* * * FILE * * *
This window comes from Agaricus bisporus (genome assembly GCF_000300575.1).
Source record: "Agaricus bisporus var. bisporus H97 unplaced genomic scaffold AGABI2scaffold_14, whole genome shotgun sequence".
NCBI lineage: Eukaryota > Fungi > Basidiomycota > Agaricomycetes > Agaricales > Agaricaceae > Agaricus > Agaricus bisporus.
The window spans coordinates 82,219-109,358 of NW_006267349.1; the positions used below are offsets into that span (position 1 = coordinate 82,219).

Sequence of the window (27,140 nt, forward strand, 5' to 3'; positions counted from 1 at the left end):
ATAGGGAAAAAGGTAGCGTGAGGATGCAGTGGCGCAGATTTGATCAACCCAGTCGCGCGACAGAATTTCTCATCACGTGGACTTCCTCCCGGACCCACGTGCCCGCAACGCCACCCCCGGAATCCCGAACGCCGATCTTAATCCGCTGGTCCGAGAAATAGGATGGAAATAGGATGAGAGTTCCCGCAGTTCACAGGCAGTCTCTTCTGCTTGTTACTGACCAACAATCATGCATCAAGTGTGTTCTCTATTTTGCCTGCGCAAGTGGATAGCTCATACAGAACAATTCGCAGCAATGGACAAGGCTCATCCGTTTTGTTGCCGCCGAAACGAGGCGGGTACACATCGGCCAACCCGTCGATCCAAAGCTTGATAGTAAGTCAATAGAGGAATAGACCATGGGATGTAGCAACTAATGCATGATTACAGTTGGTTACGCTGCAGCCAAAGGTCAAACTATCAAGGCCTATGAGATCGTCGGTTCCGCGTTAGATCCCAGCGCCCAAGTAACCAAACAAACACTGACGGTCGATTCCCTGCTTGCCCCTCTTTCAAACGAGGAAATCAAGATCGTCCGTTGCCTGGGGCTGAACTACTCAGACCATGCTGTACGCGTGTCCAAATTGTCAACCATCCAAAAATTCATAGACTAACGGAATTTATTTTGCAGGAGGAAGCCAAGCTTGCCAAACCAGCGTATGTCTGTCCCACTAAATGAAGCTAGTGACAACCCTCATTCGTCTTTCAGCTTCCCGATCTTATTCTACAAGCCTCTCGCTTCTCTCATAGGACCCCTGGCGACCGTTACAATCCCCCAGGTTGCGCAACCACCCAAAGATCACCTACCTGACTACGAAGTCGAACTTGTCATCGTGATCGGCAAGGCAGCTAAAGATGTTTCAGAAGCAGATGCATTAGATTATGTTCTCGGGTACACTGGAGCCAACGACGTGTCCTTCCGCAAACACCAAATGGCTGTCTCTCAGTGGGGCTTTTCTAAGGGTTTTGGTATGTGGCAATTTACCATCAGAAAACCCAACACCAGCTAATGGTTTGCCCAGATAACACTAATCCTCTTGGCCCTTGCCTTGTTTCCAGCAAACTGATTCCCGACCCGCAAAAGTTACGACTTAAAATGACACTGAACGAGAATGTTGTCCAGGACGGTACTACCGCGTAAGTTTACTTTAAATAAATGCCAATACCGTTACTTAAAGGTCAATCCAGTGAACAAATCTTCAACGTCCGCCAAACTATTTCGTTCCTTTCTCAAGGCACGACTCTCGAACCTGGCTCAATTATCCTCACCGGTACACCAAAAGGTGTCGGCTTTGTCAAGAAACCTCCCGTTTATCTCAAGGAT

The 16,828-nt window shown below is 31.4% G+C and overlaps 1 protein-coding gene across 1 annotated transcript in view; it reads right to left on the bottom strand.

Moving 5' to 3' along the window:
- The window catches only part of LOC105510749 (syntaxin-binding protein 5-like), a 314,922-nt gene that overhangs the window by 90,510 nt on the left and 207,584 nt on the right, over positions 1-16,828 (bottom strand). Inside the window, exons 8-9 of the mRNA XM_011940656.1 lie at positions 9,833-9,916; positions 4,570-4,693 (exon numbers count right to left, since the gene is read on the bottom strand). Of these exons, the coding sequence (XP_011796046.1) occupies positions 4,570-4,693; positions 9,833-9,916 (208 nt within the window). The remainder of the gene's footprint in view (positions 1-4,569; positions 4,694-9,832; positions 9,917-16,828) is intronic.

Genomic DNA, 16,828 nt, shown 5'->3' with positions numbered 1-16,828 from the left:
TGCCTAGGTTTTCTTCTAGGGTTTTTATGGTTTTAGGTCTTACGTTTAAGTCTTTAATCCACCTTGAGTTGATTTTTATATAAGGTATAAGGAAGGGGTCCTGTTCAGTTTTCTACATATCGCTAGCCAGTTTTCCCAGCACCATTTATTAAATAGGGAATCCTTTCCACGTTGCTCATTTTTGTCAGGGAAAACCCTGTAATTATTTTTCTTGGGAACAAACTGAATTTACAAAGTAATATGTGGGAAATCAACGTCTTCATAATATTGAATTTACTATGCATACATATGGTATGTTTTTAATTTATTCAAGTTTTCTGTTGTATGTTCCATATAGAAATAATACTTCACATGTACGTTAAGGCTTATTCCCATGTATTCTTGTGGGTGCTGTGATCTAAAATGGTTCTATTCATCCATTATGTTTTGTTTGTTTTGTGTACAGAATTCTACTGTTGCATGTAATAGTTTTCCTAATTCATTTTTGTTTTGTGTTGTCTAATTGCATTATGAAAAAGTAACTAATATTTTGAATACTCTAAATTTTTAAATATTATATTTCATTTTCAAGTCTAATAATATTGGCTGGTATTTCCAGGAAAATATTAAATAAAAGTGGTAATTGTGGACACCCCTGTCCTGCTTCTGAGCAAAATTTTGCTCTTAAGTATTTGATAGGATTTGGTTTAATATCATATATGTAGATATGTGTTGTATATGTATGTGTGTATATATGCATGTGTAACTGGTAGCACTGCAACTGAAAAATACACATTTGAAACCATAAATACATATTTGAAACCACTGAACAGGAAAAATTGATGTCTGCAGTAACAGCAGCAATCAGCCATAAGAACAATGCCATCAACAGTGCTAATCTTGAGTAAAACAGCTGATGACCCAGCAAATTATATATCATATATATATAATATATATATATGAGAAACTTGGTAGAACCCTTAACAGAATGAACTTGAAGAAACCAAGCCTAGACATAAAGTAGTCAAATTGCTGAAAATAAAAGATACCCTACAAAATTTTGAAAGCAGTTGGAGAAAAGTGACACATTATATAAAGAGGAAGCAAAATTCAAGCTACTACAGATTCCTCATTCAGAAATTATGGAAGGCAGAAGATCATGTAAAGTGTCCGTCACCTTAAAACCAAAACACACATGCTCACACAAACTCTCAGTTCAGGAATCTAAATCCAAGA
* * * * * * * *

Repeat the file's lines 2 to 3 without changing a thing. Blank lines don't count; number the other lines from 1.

Source record: "Agaricus bisporus var. bisporus H97 unplaced genomic scaffold AGABI2scaffold_14, whole genome shotgun sequence".
NCBI lineage: Eukaryota > Fungi > Basidiomycota > Agaricomycetes > Agaricales > Agaricaceae > Agaricus > Agaricus bisporus.